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Stacking in thirds - significance of adding the 7th?

Discussion in 'General Instruction [BG]' started by Pastafarian, Jun 16, 2009.


  1. Pastafarian

    Pastafarian

    Mar 4, 2009
    Not necessarily a bass question, but reading this thread - http://www.talkbass.com/forum/showthread.php?t=552814 - reminded me to ask something I've wondered about.

    Whenever I've read about modes and their corresponding chords (e.g. D Dorian corresponding to Dm7), the chord always includes the 7th. Never fully understood this, until one of the replies in the thread above mention that the 7th is a third above the 5th (obviously) - makes sense given that the rest of the chord is built in thirds too.

    Thing I don't understand - if you build a chord from the triad, you've got a complete chord that includes (pardon the amateurish terminology) whether or not the third is major/minor and the fifth is perfect/diminished (can't remember any modes containing an augmented fifth interval). Why add another third?

    Thanks in advance.
     
  2. Because it adds a color to the chord that wasn't there before. Which is the same reason you'd add a 9th or an 11th or a 13th.
     
  3. Asher S

    Asher S

    Jan 31, 2008
    MA
    The best way to answer this is for you to play a major triad, then add a major 7, then play the same triad with a minor 7th and listen to how the chord "flavors" change. Then try the same thing but with a minor triad to start. So, adding a 7th just expands the harmonic flavor of the chord.
     
  4. JTE

    JTE Supporting Member

    Mar 12, 2008
    Central Illinois, USA
    Play a C triad. Then play a C7 chord.

    Yeah, Dmin vs. Dmin7 may not be that big a difference, but when you get to the V chord, it's the 7th that MAKES it dominant, and has the pull back to the I. And 7th chords are common enough in most music that for learning purposes it's good to know your chords all the way to the 7th.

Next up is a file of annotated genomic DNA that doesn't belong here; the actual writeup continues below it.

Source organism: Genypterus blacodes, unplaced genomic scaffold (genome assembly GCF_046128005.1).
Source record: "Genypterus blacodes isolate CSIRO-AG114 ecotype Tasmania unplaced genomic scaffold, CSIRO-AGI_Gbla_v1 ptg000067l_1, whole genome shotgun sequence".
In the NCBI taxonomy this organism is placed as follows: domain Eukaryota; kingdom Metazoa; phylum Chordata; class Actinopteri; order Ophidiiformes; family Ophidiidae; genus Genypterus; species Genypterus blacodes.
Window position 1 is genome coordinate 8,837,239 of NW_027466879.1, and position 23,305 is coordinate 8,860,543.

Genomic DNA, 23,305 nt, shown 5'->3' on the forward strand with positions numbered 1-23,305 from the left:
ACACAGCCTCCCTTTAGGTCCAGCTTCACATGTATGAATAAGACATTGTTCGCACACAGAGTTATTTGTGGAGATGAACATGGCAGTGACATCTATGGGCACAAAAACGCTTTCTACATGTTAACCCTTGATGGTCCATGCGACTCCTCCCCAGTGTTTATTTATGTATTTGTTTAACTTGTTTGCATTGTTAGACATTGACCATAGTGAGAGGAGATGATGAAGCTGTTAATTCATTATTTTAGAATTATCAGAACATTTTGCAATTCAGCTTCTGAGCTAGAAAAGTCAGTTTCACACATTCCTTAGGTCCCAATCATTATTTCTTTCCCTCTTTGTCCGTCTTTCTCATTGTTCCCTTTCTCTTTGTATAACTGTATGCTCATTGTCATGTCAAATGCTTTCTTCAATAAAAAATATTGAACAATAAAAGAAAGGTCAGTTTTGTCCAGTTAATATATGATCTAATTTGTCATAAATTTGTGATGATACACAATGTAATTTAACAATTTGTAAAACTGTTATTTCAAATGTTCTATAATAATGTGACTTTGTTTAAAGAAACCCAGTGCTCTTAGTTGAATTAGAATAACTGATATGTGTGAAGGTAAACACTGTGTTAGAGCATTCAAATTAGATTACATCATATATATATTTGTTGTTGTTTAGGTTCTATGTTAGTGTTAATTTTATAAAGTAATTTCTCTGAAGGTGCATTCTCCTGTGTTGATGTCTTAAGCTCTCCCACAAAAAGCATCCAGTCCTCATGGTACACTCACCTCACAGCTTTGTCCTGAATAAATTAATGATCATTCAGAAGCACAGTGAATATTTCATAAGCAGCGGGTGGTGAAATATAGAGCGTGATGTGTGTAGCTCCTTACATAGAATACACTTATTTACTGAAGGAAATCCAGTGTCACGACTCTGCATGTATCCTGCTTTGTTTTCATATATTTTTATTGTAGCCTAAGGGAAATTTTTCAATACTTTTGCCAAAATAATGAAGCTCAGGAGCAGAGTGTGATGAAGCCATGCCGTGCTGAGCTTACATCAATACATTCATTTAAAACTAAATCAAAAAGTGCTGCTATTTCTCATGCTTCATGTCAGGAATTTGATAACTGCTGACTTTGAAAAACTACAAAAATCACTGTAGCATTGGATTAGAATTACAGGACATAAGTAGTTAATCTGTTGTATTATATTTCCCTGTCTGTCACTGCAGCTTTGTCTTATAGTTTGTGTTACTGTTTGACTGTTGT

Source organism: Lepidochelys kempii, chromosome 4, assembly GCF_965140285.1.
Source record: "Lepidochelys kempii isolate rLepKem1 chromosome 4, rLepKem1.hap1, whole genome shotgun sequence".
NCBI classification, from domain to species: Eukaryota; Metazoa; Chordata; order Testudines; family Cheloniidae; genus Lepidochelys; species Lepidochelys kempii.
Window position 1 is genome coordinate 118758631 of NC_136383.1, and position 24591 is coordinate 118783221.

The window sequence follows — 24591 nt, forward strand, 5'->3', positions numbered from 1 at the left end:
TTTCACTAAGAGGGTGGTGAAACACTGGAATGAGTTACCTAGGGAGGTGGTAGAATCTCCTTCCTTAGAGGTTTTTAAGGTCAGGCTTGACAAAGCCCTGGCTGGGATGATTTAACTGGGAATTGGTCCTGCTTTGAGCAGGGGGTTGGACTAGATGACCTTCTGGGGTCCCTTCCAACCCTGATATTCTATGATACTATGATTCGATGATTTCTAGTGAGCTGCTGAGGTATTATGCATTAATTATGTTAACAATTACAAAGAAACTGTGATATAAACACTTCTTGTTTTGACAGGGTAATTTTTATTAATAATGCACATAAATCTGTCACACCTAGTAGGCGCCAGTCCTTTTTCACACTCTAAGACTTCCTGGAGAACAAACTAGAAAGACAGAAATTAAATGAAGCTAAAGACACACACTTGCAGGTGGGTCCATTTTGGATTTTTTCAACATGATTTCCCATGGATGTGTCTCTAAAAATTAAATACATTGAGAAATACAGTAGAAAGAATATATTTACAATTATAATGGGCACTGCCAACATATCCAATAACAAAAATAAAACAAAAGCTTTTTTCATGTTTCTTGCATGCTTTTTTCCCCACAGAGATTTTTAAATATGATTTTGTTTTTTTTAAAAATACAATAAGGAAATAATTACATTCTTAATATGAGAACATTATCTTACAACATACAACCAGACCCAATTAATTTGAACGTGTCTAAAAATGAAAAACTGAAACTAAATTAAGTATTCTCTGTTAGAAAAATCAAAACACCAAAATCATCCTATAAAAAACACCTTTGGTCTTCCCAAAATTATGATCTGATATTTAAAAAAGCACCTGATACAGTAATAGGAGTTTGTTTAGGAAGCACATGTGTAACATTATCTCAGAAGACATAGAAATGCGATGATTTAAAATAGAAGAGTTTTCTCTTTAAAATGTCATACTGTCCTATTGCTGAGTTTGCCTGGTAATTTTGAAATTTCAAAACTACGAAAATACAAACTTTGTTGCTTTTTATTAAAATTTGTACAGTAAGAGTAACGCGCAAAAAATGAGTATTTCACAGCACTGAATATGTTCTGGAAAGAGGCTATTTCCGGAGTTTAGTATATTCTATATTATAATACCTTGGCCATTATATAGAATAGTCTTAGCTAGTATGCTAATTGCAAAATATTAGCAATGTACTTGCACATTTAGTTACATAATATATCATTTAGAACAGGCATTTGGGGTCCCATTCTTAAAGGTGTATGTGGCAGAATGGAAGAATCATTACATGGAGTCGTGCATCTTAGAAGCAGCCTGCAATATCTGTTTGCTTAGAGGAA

jte
     
  5. Pastafarian

    Pastafarian

    Mar 4, 2009
    Right, makes sense - fully appreciate colouring and flavouring the chord with 7ths and 9ths and so forth; was more confused why there's emphasis on the 7th in mode theory. JTE's post makes sense in that respect.

    Cheers all!
     
  6. EADG mx

    EADG mx

    Jul 4, 2005
    The 7th is emphasized in mode theory because modes cover all of the chord tones and extensions of a particular chord. The 7th is the last of the chord tones. That is the basic precept of chord/scale theory: chords imply a scale (or scales) and vice versa. Keep in mind that this is usually applied to jazz; there are other ways to look at modality and this certainly isn't what modes were historically used for.

    Adding the 7th to the chord as stated adds a new colour, and provides more (often more powerful) options for voice-leading.
     
  7. mambo4

    mambo4

    Jun 9, 2006
    Dallas
    the way I've learned it (here, have a grain of salt) in a jazz context

    the most important tones in a Chord are the 3rd and the 7th.

    the third tells you if the chord is major or minor,

    the 7th tells you if it's stable (maj 7th) or unstable (b7th)

    "stable" meaning the chord is not implying any harmonic motion, unstable meaning the chord wants to move, usually as if from V7 to I.

    All those crazy jazz substitution chords are often rearrangements of every chord tone except the 3 and the 7. so the harmonic function is unchanged.
     
  8. EADG mx

    EADG mx

    Jul 4, 2005
    While I agree with your post, would you say the b7th is unstable on every chord, or only on major triads?

    To my knowledge, a b7th on a minor triad (a m7 chord) is perfectly stable.